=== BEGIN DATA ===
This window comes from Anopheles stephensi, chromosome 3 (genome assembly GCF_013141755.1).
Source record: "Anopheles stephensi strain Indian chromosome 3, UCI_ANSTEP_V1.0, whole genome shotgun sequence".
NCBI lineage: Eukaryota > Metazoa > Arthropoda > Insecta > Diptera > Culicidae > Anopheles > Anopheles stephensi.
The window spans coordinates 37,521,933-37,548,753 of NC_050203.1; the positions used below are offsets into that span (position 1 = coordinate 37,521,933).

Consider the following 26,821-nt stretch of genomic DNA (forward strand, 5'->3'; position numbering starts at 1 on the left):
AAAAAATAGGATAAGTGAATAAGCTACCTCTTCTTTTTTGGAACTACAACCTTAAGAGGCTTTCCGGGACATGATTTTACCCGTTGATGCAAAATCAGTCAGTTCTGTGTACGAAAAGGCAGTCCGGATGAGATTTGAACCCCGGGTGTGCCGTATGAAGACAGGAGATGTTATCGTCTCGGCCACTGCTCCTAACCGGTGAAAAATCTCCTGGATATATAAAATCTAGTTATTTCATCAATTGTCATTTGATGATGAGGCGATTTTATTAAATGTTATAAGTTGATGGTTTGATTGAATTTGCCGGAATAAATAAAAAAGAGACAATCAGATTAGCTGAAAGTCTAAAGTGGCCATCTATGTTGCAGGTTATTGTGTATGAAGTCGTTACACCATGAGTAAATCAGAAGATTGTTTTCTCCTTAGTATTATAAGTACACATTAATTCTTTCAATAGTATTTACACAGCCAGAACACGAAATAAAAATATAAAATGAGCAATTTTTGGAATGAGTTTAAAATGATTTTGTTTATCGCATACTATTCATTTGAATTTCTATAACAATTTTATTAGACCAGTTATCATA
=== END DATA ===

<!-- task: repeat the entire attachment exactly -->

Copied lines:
This window comes from Anopheles stephensi, chromosome 3 (genome assembly GCF_013141755.1).
Source record: "Anopheles stephensi strain Indian chromosome 3, UCI_ANSTEP_V1.0, whole genome shotgun sequence".
NCBI lineage: Eukaryota > Metazoa > Arthropoda > Insecta > Diptera > Culicidae > Anopheles > Anopheles stephensi.
The window spans coordinates 37,521,933-37,548,753 of NC_050203.1; the positions used below are offsets into that span (position 1 = coordinate 37,521,933).

Consider the following 26,821-nt stretch of genomic DNA (forward strand, 5'->3'; position numbering starts at 1 on the left):
AAAAAATAGGATAAGTGAATAAGCTACCTCTTCTTTTTTGGAACTACAACCTTAAGAGGCTTTCCGGGACATGATTTTACCCGTTGATGCAAAATCAGTCAGTTCTGTGTACGAAAAGGCAGTCCGGATGAGATTTGAACCCCGGGTGTGCCGTATGAAGACAGGAGATGTTATCGTCTCGGCCACTGCTCCTAACCGGTGAAAAATCTCCTGGATATATAAAATCTAGTTATTTCATCAATTGTCATTTGATGATGAGGCGATTTTATTAAATGTTATAAGTTGATGGTTTGATTGAATTTGCCGGAATAAATAAAAAAGAGACAATCAGATTAGCTGAAAGTCTAAAGTGGCCATCTATGTTGCAGGTTATTGTGTATGAAGTCGTTACACCATGAGTAAATCAGAAGATTGTTTTCTCCTTAGTATTATAAGTACACATTAATTCTTTCAATAGTATTTACACAGCCAGAACACGAAATAAAAATATAAAATGAGCAATTTTTGGAATGAGTTTAAAATGATTTTGTTTATCGCATACTATTCATTTGAATTTCTATAACAATTTTATTAGACCAGTTATCATA